This struck me as condescending and weak analysis, but I restrained myself, thinking, 'The Atlantic deciding when people can be concerned about the rights of the accused and when they can't' is just absurd enough to not matter.

I don't think it has escaped anyone's notice that Prep School Brett lived a life of privilege, so trying to say only the Black men who support him somehow don't understand that comes off as weirdly racist (I don't think the author is racist or intended that, I just think they're just a partisan hack). No chance that strange idea would escape the lab, I thought.

Then I saw this, a quite unusual campaign ad from a Republican specifically pitching African Americans on the weak stance of Democrats on the rights of the accused. I read only a small amount of the Twitter discussion before I realized, at least some additional sanity needs to be added to the discussion.

My first thought is, if Democrats get outflanked on criminal justice reform, of course African Americans will be the first ones to break with the core of their party. "Black Lives Matter" is the core of the liberal criminal justice reform movement. You may detect, in that name, a perception that their race is subjected to gross mistreatment.

It's also worth saying, in 2018, that I don't think the ad is racist, despite having something of a racial caricature. It's a one minute ad. Everyone is painted in one dimension in these tight ad spots. I'm also not crazy about the presumption we should only hear from black Americans when they speak with the prestige dialect, so having a radio spot where someone seems audibly African American to make a point to that audience, that seems fine to me. Even specifically targeting people on race seems fine – again, Black Lives Matter specifically makes race an element of the discussion about criminal justice, and this ad specifically addresses their point.

I do have a problem with the ad, though.

Let's say there are three ideological groups. Let's call one Police+, another #BelieveSurvivors, and a third Fuck Tha Police.

Police+ believe strongly that more police and better police support improves communities. And they feel that by focusing on mistakes of police can undermine that support and damage the community, when what those communities need is a stronger police force, brutal, even, if that's needed in extreme moments to combat brutality.

#BelieveSurvivors believe strongly that disgusting acts of terror are being excused because they done in relative privacy or for only brief moments in time. And they feel that the system has failed them and the solution is to adjust the balance of the system to make things easier for prosecutors and victims to extract the justice they deserve.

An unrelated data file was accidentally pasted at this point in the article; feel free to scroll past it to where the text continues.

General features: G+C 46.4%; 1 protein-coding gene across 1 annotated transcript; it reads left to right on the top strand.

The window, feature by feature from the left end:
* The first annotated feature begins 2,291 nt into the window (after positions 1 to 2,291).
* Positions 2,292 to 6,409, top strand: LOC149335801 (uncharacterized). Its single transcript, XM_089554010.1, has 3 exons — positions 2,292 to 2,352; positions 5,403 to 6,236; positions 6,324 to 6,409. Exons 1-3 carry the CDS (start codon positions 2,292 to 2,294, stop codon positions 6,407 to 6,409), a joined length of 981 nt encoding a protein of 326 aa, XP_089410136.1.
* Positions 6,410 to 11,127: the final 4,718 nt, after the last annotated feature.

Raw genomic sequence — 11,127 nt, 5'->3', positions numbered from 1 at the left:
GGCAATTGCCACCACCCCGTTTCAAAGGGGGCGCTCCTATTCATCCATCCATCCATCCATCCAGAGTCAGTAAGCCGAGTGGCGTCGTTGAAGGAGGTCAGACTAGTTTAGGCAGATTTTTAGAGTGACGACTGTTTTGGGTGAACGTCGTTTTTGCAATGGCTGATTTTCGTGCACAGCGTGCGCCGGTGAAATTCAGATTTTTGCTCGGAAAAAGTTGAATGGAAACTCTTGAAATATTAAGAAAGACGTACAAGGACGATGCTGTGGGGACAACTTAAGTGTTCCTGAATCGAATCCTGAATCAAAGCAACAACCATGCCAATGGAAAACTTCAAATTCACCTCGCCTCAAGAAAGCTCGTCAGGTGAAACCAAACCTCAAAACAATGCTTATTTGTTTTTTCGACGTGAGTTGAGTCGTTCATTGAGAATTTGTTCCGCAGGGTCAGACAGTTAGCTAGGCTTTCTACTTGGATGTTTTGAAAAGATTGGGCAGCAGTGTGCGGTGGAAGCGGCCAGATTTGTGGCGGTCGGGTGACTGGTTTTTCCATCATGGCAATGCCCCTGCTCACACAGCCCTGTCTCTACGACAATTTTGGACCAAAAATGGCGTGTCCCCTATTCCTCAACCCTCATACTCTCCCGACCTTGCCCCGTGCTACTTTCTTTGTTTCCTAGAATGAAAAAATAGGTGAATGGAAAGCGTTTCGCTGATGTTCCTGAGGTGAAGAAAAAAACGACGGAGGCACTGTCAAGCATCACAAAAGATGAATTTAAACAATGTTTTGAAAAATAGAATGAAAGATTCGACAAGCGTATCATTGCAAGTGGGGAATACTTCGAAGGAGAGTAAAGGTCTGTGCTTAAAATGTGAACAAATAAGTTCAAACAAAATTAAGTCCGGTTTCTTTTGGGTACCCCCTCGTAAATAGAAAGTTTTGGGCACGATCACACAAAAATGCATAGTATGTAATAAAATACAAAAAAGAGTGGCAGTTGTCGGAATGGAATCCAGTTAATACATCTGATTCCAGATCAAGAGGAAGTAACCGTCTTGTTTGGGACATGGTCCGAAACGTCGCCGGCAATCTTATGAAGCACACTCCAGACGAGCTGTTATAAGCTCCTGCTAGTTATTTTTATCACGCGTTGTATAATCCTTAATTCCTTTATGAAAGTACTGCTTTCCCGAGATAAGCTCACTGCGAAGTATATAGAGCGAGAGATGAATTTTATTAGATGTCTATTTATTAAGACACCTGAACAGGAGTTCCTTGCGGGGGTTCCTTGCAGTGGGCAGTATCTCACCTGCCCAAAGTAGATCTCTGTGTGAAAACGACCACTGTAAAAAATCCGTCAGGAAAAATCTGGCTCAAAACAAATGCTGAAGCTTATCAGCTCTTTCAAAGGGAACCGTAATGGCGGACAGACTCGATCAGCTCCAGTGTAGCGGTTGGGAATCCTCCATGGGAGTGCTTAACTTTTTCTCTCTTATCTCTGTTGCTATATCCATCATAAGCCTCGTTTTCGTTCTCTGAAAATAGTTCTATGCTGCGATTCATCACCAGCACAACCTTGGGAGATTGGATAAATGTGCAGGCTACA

Fuck Tha Police believe strongly that the system basically has failed, and maybe not just them. And they feel that the system would stop failing them if it was truer to its own professed principles, was more fair and honest, and maybe contained fewer racists.

Here's my take: everything these groups believe strongly is essentially true. But political alliances are driven by feelings, and the feelings of the first two groups make stronger allies than the last two groups. That's what these ads are meant to point out. Even if Jeff Sessions isn't going to be leading a Black Lives Matter protest, they can point out how fragile the modern liberal criminal justice alliance is.

My issue is, it really sucks to want to team up with someone you don't really agree with because you might dislike someone else more. Politics shouldn't be about hurting people you disagree with, and fostering division without offering a better option is sad.

It's also worth pointing out that, of the three groups, only the third is essentially correct about their feelings. A lot of the machinery we have in place has really strong philosophical grounding. We don't need to change standards of evidence, we just need to be more fair in applying the principles we've honed and developed as a free society concerned about liberty.

Also, Black Lives Matter has put out enough substantive policy proposals that, when they denounce the more extreme elements, that makes sense and I notice the difference between normal and extreme Black Lives Matter. That doesn't happen as strongly with the other groups. That's why that ad, as weird as it was, actually needed to contain a line of reasoning (if it could happen to someone as insanely privileged as Kavanaugh, it could happen to anyone). That's startlingly rare in political ads.